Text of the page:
Hawaii Karate Seinenkai
Clarice Tsuchiya-Hirano was a role model. "She has honored the name, the art, and the sport of Karate," writes Dr. Julius Thiry, the President of the USA National Karate-do Federation (USK-NKF). After her death on May 11, 2003, the USK-NKF, a member of the United States Olympic Committee, established an annual award in her name. It is called the Clarice Tsuchiya-Hirano Award. As Dr. Thiry explains, this award is given "to deserving USK-NKF members who have emulated her example of involvement, contribution, achievement and humility on behalf of American Karate."
Clarice Tsuchiya-Hirano was born in Hawaii on May 8, 1944. In 1966, she graduated from the University of Hawaii with a degree in nursing. She began her karate training with Kiyohisa Hirano in 1967 at the Japan International Karate Center (JIKC). In 2000, she was awarded 6th dan by the JIKC. In the same year, she was awarded 6th dan by the USK-NKF, making her the highest ranking woman in the USA-NKF at that time. She was known nationally and internationally as a USA-NKF Senior National Champion, a national USA-NKF Kumite Referee, and a Pan American Federation Regional Kumite Referee. Posthumously, she was awarded 7th dan by the USA-NKF.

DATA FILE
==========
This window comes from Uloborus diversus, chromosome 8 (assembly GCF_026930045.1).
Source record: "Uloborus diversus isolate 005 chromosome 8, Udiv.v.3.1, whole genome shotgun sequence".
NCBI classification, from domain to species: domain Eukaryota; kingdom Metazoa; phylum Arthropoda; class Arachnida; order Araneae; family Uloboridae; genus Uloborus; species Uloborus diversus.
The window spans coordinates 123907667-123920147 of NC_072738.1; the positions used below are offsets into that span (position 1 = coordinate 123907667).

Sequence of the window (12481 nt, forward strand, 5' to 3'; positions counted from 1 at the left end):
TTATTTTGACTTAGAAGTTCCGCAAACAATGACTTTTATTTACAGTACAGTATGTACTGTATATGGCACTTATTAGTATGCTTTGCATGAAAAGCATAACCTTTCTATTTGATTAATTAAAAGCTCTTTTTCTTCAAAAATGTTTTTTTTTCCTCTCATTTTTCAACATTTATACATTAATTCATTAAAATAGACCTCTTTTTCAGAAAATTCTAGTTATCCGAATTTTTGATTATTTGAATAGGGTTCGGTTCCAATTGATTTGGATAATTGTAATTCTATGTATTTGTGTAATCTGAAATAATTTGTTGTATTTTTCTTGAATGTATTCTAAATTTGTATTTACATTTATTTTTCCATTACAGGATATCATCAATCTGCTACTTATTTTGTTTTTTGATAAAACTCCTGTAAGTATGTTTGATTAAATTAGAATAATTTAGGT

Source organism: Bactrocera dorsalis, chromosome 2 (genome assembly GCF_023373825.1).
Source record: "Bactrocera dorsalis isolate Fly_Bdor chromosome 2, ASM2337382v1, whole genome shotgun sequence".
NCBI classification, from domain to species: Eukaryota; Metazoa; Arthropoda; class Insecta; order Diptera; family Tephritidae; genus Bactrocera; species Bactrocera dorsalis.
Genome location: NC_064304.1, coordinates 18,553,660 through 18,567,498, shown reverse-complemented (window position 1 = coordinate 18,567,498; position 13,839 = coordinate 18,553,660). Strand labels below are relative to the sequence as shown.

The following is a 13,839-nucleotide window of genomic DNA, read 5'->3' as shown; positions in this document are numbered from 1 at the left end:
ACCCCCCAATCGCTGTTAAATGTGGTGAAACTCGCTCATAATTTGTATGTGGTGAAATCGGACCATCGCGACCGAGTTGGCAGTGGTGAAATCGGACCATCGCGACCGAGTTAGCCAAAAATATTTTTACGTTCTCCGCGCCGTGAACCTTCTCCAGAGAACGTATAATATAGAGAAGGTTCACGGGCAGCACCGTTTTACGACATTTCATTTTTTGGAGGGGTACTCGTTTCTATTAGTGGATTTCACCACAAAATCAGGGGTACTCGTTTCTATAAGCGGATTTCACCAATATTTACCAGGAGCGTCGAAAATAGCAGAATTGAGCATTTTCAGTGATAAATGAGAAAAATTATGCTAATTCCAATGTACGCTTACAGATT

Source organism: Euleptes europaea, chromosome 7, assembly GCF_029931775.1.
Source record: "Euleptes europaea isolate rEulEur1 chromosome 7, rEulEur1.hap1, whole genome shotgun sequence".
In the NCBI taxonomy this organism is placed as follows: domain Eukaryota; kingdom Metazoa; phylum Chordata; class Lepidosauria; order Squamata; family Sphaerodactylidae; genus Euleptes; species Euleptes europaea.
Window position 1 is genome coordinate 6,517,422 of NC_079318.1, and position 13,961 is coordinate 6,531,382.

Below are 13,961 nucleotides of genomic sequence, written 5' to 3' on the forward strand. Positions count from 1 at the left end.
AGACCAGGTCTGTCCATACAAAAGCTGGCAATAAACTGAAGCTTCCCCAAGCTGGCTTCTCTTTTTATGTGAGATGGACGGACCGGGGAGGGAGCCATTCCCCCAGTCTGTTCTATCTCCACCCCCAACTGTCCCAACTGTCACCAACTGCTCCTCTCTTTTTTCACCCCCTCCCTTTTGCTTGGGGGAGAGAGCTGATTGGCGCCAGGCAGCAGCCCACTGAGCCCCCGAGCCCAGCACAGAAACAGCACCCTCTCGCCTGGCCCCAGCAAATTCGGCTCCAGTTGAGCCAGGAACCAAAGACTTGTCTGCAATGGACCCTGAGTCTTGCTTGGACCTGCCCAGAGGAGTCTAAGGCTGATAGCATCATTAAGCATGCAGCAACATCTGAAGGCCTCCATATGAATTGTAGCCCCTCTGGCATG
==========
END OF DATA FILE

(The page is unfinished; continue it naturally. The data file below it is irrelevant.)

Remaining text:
During her life, Sensei Clarice touched the lives of thousands of karate students. In particular, she was there leading the way for women karateka. And she led the way with her intelligence, her strength, her kindness, her smile, and her chuckle. Katherine Thiry remembers Sensei Clarice's "little chuckle as she looked up to the skies as if petitioning providence for a bit more patience."
The Hawaii Karate Seinenkai salutes Clarice Tsuchiya-Hirano.
- USA National Karate-do Federation. November 11, 2004.
The spirit of Karate is the Aloha spirit
Copyright © Hikari Institute, a Hawaii non-profit corporation and federally
tax exempt organization under IRC 501(c)(3). All rights reserved.